"a gold nugget, a $100,000 uncashed check etc)" ???payola?Somebody has to dig out the real story here before somebody is heard to say: "Leave the gun, keep the canolli."

Scicluna has just taught the rest of us yet another valuable lesson. If you do the right thing while doing your job, if said right thing involves stepping on cherished clerical tootsies, your reward will be banishment ASAP. Auxiliary bishop in Malta? Well done, good and faithful servant. He'll end up being a very OLD auxiliary bishop by the time he walks away, most likely in disgust.

Carlo --Check out the facts more carefully. The 82 boxes of papers are not originals or copies of Vatican documents. They are about Paolo's other interests -- espionage, Mansonry, etc. He did hide some Vatican papers in the boxes of other stuff, which sounds pretty clever to me.There is questions about the nugget. The police do not have a consistent explanation of where the nugget was found. This has led some to suspect a plant. Some of the material leaked to Nuzzi did indeed fan the flames of the Vatican bank investigation/scandal.No, Paolo is not a dummy. See the Moynihan reports of the trial. Moynihan is a conservative, so you might trust him.Dr. Robert Moynihan [email protected]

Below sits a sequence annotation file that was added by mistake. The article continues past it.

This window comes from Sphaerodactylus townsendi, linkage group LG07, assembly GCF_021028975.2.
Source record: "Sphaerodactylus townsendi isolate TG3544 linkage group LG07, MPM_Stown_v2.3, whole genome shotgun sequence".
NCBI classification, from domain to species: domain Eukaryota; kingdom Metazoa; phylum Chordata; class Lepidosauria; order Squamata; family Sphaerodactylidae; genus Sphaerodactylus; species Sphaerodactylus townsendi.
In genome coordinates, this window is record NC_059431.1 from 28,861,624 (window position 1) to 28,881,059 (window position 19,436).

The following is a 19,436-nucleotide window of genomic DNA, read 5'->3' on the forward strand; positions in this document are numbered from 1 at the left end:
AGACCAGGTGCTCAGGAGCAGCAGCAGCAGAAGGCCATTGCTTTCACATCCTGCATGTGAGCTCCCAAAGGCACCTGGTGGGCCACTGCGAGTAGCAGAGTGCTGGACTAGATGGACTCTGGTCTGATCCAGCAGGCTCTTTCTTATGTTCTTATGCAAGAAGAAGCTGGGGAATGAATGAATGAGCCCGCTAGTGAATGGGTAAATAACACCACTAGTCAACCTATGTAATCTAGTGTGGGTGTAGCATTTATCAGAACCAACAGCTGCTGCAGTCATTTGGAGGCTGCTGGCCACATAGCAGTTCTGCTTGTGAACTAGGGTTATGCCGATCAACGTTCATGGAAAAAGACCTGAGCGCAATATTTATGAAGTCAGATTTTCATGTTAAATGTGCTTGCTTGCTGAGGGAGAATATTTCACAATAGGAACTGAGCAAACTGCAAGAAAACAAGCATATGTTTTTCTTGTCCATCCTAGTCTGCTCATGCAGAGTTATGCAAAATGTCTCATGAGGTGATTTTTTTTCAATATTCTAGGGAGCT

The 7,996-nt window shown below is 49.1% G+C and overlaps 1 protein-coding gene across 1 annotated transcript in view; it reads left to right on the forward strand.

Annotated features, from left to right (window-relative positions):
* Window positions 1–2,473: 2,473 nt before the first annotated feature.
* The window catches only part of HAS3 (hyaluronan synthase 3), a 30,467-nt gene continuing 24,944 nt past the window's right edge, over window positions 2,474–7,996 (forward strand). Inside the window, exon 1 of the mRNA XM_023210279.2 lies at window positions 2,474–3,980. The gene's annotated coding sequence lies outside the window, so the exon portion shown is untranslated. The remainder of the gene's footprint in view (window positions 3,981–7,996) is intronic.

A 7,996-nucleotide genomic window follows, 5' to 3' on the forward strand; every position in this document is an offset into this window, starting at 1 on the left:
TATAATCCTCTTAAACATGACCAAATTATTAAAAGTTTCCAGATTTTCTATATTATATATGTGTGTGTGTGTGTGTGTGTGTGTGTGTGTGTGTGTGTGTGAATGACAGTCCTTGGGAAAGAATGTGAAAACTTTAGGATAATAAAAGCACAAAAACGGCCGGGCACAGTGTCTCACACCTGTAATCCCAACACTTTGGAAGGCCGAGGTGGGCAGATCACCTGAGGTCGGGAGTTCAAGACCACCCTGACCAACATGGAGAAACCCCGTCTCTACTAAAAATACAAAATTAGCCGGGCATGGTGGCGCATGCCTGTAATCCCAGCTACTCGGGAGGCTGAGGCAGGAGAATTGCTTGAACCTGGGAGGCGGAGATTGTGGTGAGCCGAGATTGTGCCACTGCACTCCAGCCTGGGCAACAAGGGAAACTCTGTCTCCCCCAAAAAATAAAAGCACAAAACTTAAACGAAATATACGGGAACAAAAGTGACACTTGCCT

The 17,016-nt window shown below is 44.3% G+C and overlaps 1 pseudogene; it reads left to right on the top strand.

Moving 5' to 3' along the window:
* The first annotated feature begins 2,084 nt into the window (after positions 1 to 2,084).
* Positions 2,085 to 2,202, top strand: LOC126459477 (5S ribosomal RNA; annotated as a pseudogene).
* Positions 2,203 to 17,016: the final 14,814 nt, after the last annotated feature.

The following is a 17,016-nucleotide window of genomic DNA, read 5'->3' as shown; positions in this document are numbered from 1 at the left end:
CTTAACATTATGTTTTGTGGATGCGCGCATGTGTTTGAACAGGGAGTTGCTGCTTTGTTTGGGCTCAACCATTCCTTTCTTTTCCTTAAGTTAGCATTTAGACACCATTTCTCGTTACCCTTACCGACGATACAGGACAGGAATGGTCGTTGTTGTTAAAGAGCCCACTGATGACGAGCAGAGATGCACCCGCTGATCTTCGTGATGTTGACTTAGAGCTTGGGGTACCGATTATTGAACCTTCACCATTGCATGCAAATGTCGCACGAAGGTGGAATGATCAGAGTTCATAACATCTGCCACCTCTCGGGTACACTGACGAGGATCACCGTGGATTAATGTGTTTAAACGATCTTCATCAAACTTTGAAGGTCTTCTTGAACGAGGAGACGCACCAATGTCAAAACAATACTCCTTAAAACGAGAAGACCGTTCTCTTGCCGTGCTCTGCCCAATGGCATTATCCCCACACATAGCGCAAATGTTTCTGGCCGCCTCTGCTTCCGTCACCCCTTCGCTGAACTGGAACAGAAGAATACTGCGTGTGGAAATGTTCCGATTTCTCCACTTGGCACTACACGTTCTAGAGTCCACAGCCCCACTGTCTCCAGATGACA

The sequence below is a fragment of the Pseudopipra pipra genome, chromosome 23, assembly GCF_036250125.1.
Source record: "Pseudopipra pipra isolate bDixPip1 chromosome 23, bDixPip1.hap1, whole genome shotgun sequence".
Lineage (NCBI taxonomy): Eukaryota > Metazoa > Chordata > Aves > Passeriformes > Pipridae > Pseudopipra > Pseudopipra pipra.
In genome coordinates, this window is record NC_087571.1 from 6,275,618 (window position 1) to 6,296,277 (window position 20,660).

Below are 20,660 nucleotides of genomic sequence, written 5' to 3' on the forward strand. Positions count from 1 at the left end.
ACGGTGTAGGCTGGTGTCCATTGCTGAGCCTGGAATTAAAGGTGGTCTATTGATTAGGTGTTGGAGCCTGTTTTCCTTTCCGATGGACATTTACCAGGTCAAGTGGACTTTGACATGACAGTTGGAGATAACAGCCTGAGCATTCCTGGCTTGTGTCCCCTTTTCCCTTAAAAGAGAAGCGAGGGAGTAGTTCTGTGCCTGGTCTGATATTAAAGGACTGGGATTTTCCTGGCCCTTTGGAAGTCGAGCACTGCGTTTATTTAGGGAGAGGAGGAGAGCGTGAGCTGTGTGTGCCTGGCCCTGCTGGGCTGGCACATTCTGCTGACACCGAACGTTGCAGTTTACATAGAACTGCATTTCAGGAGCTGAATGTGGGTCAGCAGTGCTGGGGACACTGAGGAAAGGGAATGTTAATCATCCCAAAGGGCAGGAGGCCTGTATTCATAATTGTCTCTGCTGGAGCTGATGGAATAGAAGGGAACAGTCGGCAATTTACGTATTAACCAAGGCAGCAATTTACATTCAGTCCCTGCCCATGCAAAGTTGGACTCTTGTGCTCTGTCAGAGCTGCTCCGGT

The most interesting question left is with whom and how the butler interacted internally and externally beyond Nuzzi. The answer may require a Vatileaks 2 if the three old cardinals don't gossip. The intensity of the apparent Vatican effort to keep the light focussed so very sharply and exclusively on Paolo is suggestive. Who are "the 20" and "Maria"?

The butler is under the pope. The prosecutor -- who moves up to auxiliary bishop, way to go! -- is under the pope. The investigators are under the pope. The judges are under the pope. The pope's spokesman, who is under the pope, says a papal pardon is in the works. Not even the Royal Shakespeare Company could be so tightly scripted. Talk about transparency!